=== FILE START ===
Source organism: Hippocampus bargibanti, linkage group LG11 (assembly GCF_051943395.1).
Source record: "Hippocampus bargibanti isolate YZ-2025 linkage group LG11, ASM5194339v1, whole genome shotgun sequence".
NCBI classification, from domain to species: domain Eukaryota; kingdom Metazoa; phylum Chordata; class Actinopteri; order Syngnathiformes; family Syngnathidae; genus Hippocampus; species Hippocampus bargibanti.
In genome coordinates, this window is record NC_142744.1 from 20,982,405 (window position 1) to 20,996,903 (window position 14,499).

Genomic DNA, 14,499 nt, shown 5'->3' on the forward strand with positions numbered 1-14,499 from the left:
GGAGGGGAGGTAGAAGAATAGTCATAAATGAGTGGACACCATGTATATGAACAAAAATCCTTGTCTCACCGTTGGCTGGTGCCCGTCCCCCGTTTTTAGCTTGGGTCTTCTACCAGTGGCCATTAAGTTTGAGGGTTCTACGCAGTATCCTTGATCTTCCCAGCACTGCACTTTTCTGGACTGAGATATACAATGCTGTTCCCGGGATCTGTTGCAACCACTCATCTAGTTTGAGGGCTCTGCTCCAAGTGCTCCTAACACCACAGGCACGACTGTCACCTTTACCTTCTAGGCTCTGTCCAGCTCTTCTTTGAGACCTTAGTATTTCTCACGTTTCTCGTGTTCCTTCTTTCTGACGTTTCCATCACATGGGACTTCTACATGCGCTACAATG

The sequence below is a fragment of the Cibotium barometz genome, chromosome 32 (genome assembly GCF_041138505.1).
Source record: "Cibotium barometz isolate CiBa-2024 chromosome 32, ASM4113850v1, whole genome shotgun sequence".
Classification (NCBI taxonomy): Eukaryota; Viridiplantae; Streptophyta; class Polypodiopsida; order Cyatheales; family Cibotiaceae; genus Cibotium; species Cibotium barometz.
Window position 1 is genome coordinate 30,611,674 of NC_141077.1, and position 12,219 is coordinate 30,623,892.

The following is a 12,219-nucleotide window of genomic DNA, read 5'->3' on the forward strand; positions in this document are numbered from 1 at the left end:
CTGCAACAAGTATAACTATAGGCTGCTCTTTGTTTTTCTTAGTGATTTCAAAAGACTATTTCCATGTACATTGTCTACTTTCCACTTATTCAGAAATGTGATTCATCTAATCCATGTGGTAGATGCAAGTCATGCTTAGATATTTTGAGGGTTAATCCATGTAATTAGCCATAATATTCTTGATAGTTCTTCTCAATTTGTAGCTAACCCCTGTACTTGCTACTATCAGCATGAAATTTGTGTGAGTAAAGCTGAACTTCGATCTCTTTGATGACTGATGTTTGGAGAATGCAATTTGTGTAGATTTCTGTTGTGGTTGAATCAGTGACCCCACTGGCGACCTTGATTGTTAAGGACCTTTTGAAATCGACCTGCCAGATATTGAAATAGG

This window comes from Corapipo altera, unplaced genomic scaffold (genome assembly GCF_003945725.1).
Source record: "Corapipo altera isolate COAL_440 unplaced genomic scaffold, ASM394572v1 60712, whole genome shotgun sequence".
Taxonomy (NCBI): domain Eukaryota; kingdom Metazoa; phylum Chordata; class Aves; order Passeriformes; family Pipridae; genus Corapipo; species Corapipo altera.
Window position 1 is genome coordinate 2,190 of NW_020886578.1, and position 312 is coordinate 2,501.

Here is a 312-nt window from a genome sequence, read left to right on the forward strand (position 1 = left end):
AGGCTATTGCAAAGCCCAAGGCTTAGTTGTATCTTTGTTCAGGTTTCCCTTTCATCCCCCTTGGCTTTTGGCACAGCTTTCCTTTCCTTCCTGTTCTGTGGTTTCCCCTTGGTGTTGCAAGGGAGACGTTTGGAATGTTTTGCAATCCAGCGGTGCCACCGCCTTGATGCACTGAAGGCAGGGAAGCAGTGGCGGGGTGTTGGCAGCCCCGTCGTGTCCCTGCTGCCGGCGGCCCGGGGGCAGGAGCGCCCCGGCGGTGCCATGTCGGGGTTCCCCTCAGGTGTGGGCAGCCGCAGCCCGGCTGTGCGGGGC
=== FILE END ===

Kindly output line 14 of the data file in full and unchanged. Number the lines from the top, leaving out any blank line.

Source record: "Corapipo altera isolate COAL_440 unplaced genomic scaffold, ASM394572v1 60712, whole genome shotgun sequence".